27 Samridhi Kundra, Jane’s Walk School Edition Coordinator, holding the Poster/Sign for this Jane’s Walk during our walk stop in front of Bricco Kitchen & Wine Bar at 3047 Dundas Street West, address of the former Dundas Street Mosque. (Photo Credit: Herman Custodio) #


28 The Junction Business Improvement Area has placed Historic Plaques along Dundas Street West. Rather than expected words-on-a-board-attached-to-a-pole markers, The BIA has creatively re-purposed Train Wheels, tying into The Junction’s railroad heritage, into these Historic Plaques. This one is outside The Junction BIA office at the corner of Dundas Street West and Pacific Avenue. (Photo Credit: Herman Custodio) #


29 This Junction BIA plaque mentions the visit of Malcolm X to The Dundas Street Mosque, the city’s first.
(Photo Credit: Herman Custodio) #


30 In talking about Business Improvement Areas, the green plaque pointed out across the street from Runnymede Station at the beginning of this walk was cited. That plaque gives a history of what today is The Bloor West Village BIA. It is a model which has gone province-wide and is now replicated in cities the world over. (Photo Credit: Herman Custodio) #


31 Before leaving The Junction BIA plaque, a very brief overview of the history of West Toronto and Prohibition is begun, and will then be concluded at our next walk stop at another historic plaque. (Photo Credit: Herman Custodio) #


32 Walking east along Annette Street in The Junction towards the West Bend Neighbourhood.
(Photo Credit: Herman Custodio) #


33 Passing by The Masonic Temple on Annette Street in The Junction.
(Photo Credit: Herman Custodio) #


34 Placed in the middle of Baird Park, on Keele Street at Humberside, is a 1989 Toronto Historical Board plaque. Here, we conclude our story of West Toronto and Prohibition, begun at the end of our previous walk stop. (Photo Credit: Herman Custodio) #


35 HiMY SYeD shares that from a certain point of view, because this particular historic plaque was installed in 1989, prior to Amalgamation in 1998, and as the text of this plaque states that Prohibition is still in effect here, this plaque itself is a kind of time capsule. (Photo Credit: Herman Custodio) #


36 Before leaving Baird Park, and heading towards our final two walk stop locations, Denise Pinto Global Director Jane’s Walk suggests an exercise where the Walk Leader will ask a question, and walkers can discuss it with one another while walking towards our next stop. (Photo Credit: Herman Custodio) #


37 WEST TORONTO JUNCTION
Toronto Historical Board 1989
(Photo Credit: Herman Custodio) #


38 We arrive at the Radcliffe Avenue side of Jami Mosque for a mini-walk stop. We will shortly be entering through the front entrance on Boustead Avenue. (Photo Credit: Herman Custodio) #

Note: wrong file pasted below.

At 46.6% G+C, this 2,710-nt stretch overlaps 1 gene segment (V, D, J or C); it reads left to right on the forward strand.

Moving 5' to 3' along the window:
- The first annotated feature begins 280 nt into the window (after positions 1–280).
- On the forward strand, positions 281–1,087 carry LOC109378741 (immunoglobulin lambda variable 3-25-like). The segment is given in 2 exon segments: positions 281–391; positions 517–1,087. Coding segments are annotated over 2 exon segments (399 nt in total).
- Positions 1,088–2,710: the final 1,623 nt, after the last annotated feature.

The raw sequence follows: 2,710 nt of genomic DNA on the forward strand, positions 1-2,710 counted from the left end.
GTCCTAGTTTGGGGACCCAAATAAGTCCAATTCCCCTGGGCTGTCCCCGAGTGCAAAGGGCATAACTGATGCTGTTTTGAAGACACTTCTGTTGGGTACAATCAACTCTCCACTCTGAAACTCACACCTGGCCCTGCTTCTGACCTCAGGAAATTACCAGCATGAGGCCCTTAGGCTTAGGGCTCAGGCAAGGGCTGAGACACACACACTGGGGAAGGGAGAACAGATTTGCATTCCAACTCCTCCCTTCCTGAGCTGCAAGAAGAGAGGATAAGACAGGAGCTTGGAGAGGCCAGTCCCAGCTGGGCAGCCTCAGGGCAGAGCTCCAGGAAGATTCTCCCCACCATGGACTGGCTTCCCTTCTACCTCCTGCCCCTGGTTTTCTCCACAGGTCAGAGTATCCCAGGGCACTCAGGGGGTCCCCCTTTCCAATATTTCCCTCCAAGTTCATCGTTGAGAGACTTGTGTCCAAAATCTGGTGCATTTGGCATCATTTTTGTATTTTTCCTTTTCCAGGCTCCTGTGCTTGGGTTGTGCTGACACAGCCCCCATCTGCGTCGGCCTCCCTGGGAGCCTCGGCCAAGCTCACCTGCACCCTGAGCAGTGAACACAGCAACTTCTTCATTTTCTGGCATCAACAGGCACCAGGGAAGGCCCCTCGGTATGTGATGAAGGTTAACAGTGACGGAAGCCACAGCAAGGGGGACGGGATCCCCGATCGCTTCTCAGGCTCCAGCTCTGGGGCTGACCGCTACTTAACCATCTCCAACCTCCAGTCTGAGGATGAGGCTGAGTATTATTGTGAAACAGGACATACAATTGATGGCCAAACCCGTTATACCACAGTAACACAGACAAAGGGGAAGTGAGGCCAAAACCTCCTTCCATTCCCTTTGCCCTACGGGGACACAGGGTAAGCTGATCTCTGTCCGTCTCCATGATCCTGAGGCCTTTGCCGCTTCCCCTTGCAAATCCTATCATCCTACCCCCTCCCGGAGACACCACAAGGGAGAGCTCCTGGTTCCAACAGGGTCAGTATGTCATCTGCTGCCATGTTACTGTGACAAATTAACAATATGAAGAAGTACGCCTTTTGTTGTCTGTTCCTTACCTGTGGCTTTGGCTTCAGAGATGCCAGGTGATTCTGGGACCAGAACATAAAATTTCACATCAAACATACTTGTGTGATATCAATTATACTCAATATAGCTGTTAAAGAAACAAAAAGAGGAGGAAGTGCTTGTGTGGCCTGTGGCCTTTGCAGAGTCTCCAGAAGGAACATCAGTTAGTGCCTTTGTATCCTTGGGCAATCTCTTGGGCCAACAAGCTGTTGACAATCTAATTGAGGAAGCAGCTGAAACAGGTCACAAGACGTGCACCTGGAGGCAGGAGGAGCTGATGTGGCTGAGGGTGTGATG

39 7 Boustead Avenue, at Roncesvalles Avenue. This address was Toronto’s First Halal Meat shop. The International Food Centre was founded by Abdul Qadir, an observant Muslim who did his best to adhere to halal dietary laws. Once asked why he started a halal butcher shop, Abdul Qadir answered, “After seven years, I got tired of eating fish!” (Photo Credit: Herman Custodio) #


40 Lettering and Arabic Calligraphy above the front doors of Jami Mosque at 56 Boustead Avenue.
(Photo Credit: Herman Custodio) #


41 Jami Mosque seen through leafless tree branches in late December, a view unavailable in summertime.
(Photo Credit: Herman Custodio) #


42 A brief recap to begin tying all the threads together in the earlier history of Muslims in Toronto leading to the purchase of this building, the former High Park Presbyterian Church, which became the Jami Mosque in 1969. (Photo Credit: Herman Custodio) #


43 Toronto Star photo dated Friday January 21 1972, is shown by HiMY SYeD. The article, “LOCKED-OUT MOSLEMS PRAY IN THE SNOW” shows 19 Muslims sitting on prayer mats spread out approximately where people are now standing at this walk stop. The early history of Jami Mosque is also the early history of the Islamic Foundation of Toronto now at 441 Nugget Avenue in Scarborough and also the Bosnian (née Croatian) Islamic Centre at 75 Birmingham Street in Etobicoke. Indeed, as almost every local congregation can ultimately trace their roots here, Jami Mosque is essentially the “Ummal Masjid” of Toronto — Toronto’s Mother Masjid. (Photo Credit: Herman Custodio) #


44 Before entering Jami Mosque, a few words about what to expect. We are entering in-between the midday and mid-afternoon prayers, only a few worshipers will be present. Shoes are removed before entering the prayer hall. What it is, when it comes down to it, is an empty room with a carpet, and some bookshelves…
(Photo Credit: Herman Custodio) #


45 …granted, a BIG empty room with a carpet, and some bookshelves.
(Photo Credit: Herman Custodio) #


46 On the bookshelves of Jami Mosque, one will find copies of Islam’s sacred text, The Holy Qur’an.
(Photo Credit: Herman Custodio) #


47 Before entering the main prayer hall, HiMY SYeD shared personal memories of a childhood which included Weekend Islamic School in Jami Mosque. Some notable Canadians who also grew up here were cited, emphasizing the significance of Jami Mosque not only to Toronto’s History, but to Canada’s History as well. This Jane’s Walk concluded with a final Q&A lasting about ten minutes. People were then invited to quietly explore Jami Mosque on their own if they wished. (Photo Credit: Herman Custodio) #


48 Inside Jami Mosque. One of the Jane’s Walkers who stayed until the very end, having a quiet word with Samridhi Kundra and Denise Pinto.
(Photo Credit: Herman Custodio) #


49 Inside Jami Mosque, final walk stop, The History of Muslims in Toronto – A Special December Jane’s Walk.
(Photo Credit: Herman Custodio) #